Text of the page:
First Day Hikes
First Day Hikes are part of a nationwide initiative led by America’s State Parks to encourage people to get outdoors. On New Year’s Day, hundreds of free, guided hikes will be organized in all 50 states. Kids and adults all across America will be participating in First Day Hikes, getting their hearts pumping and enjoying the beauty of a state park. Last year nearly 55,000 people rang in the New Year, collectively hiking over 133,000 miles throughout the country!
First Day Hikes are led by knowledgeable state park staff and volunteers. The distance and rigor vary from park to park, but all hikes aim to create a fun experience for the whole family. People are invited to savor the beauty of the state park’s natural resources with the comfort of an experienced guide so they may be inspired to take advantage of these local treasures throughout the year.
Find a First Day Hike near you
Cold Weather Hiking
Hiking during the winter can be fun as long as you prepare with these tips.
Dress in layers. While it is perhaps nice to have a huge, fluffy parka on the ski slopes, it really isn’t practical for the trail. Instead, take several layers you can peel off or put on when you stop and go on the trail. Your base layer should be a wicking fabric that will pull your sweat away from the skin. Overheating is a dangerous threat since excessive moisture that isn’t allowed to escape can freeze and cause hypothermia. If you ever wondered why some of your jackets have zippers under the armpits, it’s to keep air circulating and prevent your clothes from getting wet.
Wear a hat! Our heads are filled with oxygen-carrying capillaries which fuel our brains and consume one third of the body’s energy. During the colder months it is important to keep your head covered to maintain function and not lose precious body heat. You may want to bring a warmer/heavier hat for rest periods.
Keep your water bottle warm. Whether you are at the campsite or on the trail, a foam sleeve like a koozie will help prevent the water from freezing in a bottle. Nothing warms your body or your spirits like warm liquid by a campfire. Boil water to take with you as you hike. Also, to keep water from freezing, keep your water bottle on the inside of your jacket – properly sealed, of course.
Use a sleeping bag liner. You don’t have to bulk up with a heavier sleeping bag for winter camping. Putting a liner inside a 20 degree bag is an inexpensive way to boost your bag’s rating another 10 or so degrees.
Don’t toss the sunscreen. While this is most important if you are hiking in a snowy region, winter hikers often forget about the sun’s glare reflecting off of white snow.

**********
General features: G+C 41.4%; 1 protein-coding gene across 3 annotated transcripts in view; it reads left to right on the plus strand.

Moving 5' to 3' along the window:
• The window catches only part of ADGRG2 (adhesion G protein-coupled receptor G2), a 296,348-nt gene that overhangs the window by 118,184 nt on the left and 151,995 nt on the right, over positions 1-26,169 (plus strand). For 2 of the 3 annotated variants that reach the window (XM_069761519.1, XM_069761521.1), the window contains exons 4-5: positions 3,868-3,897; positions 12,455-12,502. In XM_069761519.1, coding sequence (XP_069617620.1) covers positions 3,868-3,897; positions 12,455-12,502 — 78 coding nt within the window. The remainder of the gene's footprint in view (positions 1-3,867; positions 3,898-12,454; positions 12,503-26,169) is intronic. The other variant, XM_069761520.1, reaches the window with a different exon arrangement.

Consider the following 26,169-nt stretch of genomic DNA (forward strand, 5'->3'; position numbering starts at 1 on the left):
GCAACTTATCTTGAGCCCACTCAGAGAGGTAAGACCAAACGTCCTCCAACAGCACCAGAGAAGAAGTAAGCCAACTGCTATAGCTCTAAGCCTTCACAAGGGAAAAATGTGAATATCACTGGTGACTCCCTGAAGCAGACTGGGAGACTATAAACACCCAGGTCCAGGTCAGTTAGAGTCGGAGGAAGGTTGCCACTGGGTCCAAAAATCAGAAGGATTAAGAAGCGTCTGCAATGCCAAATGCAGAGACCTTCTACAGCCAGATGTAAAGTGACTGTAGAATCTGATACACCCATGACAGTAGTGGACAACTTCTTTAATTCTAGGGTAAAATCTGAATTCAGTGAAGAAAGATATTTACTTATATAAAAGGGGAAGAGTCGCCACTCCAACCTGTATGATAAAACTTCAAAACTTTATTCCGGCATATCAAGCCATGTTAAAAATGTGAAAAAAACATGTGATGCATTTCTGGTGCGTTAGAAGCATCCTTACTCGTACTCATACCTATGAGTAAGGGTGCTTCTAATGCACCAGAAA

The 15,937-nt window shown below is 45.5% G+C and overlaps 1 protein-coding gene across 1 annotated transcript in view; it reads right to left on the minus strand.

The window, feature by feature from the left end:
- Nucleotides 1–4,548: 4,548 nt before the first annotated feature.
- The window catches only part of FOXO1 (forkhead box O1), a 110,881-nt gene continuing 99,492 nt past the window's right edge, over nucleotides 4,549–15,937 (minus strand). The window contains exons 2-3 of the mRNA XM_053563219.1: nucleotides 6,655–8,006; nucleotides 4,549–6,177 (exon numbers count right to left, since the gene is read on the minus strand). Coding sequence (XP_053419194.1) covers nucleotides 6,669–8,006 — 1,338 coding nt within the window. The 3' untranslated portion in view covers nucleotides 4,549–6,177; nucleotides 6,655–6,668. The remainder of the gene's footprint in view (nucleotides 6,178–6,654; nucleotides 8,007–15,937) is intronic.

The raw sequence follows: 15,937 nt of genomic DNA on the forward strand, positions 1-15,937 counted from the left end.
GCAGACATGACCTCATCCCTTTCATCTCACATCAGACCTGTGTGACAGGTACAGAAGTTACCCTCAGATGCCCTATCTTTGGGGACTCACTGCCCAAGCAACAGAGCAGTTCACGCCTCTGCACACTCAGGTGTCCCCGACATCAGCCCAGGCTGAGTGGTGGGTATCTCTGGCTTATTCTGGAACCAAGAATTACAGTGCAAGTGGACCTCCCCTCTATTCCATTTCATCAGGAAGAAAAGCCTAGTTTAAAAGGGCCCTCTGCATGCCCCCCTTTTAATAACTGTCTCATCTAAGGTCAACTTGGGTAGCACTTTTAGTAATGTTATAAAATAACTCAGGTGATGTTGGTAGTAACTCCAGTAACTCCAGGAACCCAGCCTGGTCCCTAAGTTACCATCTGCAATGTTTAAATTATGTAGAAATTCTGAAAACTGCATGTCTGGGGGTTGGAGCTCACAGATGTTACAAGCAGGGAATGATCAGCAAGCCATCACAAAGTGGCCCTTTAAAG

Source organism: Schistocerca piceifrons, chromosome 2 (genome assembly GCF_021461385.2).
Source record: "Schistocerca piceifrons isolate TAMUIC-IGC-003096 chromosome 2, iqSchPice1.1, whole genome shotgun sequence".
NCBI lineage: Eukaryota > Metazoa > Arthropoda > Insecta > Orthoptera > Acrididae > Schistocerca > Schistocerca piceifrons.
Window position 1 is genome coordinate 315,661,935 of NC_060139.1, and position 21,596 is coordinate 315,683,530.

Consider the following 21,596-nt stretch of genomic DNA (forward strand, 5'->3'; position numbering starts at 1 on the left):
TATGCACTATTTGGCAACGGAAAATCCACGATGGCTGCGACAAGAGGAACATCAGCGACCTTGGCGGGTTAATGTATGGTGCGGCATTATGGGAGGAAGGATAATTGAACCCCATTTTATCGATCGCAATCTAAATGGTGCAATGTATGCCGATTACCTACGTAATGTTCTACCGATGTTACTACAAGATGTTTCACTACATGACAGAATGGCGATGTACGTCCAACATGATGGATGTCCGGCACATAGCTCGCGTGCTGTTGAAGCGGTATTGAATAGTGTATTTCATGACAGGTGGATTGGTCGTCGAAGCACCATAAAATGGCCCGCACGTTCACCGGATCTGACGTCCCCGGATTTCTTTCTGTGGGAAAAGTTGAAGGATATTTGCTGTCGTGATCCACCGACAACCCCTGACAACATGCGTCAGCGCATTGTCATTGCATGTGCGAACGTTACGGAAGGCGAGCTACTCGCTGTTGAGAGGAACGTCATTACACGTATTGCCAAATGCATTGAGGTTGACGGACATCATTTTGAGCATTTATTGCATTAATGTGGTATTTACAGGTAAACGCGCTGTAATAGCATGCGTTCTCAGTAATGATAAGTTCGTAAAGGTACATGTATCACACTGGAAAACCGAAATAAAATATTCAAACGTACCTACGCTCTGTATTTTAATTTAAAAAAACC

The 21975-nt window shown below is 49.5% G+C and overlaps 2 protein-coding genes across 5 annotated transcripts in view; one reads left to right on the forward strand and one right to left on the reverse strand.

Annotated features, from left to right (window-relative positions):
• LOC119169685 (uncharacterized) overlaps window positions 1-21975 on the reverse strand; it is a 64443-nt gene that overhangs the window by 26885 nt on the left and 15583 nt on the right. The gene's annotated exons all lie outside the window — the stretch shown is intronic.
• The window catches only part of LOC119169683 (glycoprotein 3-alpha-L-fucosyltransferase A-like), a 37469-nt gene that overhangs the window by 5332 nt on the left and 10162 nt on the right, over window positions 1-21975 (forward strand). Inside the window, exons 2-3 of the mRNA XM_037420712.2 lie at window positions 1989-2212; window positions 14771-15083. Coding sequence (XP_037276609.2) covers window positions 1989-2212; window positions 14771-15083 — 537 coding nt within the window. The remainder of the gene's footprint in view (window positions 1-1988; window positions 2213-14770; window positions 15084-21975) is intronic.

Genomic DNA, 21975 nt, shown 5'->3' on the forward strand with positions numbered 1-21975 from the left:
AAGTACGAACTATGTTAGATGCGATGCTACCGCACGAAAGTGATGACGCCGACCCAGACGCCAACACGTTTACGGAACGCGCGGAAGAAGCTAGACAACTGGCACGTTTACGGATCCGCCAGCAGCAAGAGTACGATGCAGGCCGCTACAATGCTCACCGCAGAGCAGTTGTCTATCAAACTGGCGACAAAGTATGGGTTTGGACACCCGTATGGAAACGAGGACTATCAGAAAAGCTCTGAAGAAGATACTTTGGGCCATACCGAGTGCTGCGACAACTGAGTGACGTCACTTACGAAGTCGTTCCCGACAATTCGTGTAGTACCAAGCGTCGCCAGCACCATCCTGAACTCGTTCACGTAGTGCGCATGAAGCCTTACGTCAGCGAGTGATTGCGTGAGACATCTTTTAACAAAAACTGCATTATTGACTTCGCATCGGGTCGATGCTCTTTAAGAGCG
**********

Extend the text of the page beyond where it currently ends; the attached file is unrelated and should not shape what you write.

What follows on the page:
Be prepared for shorter days. As early as October, dusk settles earlier and more quickly than in the summer. Have a good idea of the usable daylight hours before going hiking. Always carry a headlamp or flashlight with extra batteries.
In addition to these tips and hints, remember to follow normal safety practices as well when hiking in the winter. Be sure of the gear you take with you and if you have any specific questions, ask a local outdoor expert so you can stay safe.
America’s State Parks
America’s State Parks will help capture the collective strength and importance of the great park systems developed in the 50 states. With 10,234 units and more than 759 million visits, America’s State Parks works to enhance the American quality of life. NASPD board members representing each region of the country will govern the America’s State Parks alliance.
America’s State Parks + America’s National Parks = Great National System of Parks
Stephen T. Mather, founder of the National Park Service, envisioned that the states and the federal government needed to work together to develop a great national system of parks. By working together the nation would develop a national system of parks that would be the envy of the world.
Thanks to the vision of Stephen Mather and his contemporaries more than a billion visits a year are made to state and national parks (759 million state park visits and 307 million national park visits).
As Mather said, “Who will gain say that the parks contain the highest potentialities of national pride, national contentment, and national health? A visit inspires love of country; begets contentment; engenders pride of possession; contains the antidote for national restlessness…He is a better citizen with a keener appreciation of the privilege of living here who has toured the nations parks.”
|Total Park Visits:||More than 807 million per year|
|Number of state park units:||8,565|
|Total economic impact on communities:||More than $20 billion|
|Number of Trails||14, 672|
|Miles of trails:||52,603|
|Number of campsites:||221,367|
|Number of cabins and lodges:||8,909|